Common SQL Window Functions: Positional Functions

Window Functions, analytics, SQL for advanced, aggregate functions, SQL clauses, positional functions

Positional SQL window functions deal with data’s location in the set. In this post, we explain LEAD, LAG, and other positional functions. SQL window functions allow us to aggregate data while still using individual row values. We’ve already dealt with ranking functions and the use of partitions. In this post, we’ll examine positional window functions, which are extremely helpful in reporting and summarizing data. Specifically, we’ll look at LAG, LEAD, FIRST_VALUE and LAST_VALUE. It is worthwhile mentioning that LEAD mirrors

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Common SQL Window Functions: Using Partitions with Ranking Functions

You’ve started your mastery of SQL window functions by learning RANK, NTILE, and other basic functions. In this article, we will explain how to use partitions with ranking functions. Mastering SQL window (or analytical) functions is a bumpy road, but it helps to break the journey into logical stages that build on each other. In the previous Common SQL Functions article, you learned about the various ranking functions, which are the most basic form of window functions. In this article, we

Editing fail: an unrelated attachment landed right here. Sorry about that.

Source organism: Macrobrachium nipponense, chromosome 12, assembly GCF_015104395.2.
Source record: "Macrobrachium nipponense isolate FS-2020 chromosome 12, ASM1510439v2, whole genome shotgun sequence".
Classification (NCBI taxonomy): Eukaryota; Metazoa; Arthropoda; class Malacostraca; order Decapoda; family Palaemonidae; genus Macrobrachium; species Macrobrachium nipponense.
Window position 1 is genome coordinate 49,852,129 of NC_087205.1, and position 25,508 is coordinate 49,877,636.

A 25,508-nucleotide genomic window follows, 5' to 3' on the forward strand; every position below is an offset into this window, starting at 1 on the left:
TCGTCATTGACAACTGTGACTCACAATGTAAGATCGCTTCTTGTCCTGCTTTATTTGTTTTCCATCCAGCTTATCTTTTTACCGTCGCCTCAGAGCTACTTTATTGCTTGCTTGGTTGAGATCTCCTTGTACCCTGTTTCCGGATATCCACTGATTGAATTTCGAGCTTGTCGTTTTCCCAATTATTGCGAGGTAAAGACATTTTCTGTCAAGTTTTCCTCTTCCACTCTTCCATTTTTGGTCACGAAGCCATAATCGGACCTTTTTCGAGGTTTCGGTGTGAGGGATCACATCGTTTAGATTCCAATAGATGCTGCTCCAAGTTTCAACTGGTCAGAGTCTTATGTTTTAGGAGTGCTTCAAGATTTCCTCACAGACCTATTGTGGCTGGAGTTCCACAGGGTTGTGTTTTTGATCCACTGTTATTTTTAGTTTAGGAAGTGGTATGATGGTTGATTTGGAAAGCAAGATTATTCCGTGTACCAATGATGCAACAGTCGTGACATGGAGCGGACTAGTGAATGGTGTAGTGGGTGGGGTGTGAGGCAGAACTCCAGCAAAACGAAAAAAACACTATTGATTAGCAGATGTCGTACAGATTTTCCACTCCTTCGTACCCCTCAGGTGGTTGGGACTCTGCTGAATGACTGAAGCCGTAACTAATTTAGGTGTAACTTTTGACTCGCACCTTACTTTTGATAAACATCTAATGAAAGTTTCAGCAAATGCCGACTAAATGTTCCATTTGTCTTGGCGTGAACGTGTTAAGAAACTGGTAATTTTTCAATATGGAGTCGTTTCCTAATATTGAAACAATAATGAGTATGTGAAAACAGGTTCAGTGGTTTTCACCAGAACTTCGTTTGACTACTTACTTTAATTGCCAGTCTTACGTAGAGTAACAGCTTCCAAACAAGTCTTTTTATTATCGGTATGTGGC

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Common SQL Window Functions: Ranking Functions

Want to learn how to use SQL window functions?  Ranking functions are a good place to start! Learning about SQL window functions usually comes after you’ve built a foundation in the language, but these powerful functions take your skills up a level. As you master them, you’ll find better ways to solve query problems. When used for business intelligence applications, SQL queries combine data retrieval and advanced computations. These operations are more complex than those used in OLTP systems. In

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High Performance Statistical Queries in SQL: Part 3 – Measuring the Spread of a Distribution

Besides knowing the centers of a distribution in your data, you need to know how varied the observations are. In this article, we’ll explain how to find the spread of a distribution. Are you dealing with a very uniform or a very spread population? To really understand what the numbers are saying, you must know the answer to this question. In the second part of this series, we discussed how to calculate centers of distribution. Like the center, the spread can

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